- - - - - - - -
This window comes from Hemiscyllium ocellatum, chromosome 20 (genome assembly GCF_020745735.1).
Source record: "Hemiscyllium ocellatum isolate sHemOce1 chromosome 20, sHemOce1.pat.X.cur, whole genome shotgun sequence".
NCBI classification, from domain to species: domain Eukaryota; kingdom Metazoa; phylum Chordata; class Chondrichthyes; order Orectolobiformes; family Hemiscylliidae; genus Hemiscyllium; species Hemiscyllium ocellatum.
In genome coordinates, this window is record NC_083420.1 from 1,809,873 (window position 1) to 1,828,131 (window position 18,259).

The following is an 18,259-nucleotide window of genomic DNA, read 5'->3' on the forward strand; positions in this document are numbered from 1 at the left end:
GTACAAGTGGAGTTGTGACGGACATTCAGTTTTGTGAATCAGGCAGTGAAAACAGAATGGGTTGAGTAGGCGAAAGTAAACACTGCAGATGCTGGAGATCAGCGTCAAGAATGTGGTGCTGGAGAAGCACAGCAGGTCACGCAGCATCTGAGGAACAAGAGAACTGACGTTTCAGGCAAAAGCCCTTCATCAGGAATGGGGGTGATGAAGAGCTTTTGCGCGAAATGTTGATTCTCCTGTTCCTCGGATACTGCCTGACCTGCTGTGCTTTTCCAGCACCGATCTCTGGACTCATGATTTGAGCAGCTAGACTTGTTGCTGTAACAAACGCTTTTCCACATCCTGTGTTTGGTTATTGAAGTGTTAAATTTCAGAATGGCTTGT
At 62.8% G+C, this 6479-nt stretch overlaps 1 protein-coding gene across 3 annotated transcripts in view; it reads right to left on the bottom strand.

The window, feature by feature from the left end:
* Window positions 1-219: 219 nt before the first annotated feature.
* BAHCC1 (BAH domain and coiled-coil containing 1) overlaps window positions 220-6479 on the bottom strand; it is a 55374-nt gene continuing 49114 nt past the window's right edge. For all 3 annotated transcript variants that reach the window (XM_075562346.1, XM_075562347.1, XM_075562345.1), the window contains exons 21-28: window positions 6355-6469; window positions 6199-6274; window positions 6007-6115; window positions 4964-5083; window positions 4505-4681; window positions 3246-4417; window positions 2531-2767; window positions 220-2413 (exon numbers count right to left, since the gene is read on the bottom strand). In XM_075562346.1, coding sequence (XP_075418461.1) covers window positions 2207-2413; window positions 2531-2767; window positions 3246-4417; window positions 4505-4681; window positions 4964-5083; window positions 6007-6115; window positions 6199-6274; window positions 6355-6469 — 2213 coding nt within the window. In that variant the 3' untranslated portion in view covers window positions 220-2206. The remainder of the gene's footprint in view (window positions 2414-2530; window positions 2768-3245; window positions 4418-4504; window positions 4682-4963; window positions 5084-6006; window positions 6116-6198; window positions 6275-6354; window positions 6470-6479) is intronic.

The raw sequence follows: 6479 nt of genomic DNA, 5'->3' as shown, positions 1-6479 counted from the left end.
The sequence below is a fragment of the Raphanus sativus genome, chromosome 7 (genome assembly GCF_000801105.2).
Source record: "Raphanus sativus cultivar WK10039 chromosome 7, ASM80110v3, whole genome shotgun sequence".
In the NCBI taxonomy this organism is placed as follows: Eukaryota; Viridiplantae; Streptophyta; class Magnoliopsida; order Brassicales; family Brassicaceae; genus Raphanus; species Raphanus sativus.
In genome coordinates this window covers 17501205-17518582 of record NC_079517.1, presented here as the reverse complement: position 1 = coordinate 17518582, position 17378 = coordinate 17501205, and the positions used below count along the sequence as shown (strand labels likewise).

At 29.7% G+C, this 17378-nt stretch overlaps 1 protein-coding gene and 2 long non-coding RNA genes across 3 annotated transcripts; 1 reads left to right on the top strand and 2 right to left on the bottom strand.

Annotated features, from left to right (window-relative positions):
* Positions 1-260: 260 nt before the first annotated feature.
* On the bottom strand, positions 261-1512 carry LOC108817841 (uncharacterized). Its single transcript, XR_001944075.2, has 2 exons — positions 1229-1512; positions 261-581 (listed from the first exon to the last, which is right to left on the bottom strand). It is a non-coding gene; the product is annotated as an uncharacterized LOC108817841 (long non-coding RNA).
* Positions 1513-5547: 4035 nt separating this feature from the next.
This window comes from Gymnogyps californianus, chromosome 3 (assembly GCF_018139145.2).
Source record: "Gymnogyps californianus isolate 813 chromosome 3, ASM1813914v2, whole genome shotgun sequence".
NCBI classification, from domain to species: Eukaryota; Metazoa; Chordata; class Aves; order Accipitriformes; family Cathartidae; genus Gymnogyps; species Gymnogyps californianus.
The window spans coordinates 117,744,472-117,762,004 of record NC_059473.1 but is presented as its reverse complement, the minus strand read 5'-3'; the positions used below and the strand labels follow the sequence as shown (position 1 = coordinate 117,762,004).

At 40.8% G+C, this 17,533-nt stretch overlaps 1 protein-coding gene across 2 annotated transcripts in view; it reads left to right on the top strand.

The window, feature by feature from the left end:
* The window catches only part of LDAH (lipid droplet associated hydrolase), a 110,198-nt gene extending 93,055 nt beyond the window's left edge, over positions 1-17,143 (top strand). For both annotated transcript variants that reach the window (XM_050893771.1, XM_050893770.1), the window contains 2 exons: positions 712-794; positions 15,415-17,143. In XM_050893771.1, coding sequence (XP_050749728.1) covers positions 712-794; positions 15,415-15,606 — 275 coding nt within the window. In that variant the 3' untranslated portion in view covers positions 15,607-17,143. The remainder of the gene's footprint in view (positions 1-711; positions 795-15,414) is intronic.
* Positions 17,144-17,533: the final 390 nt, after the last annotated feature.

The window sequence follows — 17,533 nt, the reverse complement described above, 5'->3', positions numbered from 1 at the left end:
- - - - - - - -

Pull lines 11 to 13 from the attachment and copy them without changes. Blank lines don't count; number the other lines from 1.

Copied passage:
The raw sequence follows: 6479 nt of genomic DNA, 5'->3' as shown, positions 1-6479 counted from the left end.
The sequence below is a fragment of the Raphanus sativus genome, chromosome 7 (genome assembly GCF_000801105.2).
Source record: "Raphanus sativus cultivar WK10039 chromosome 7, ASM80110v3, whole genome shotgun sequence".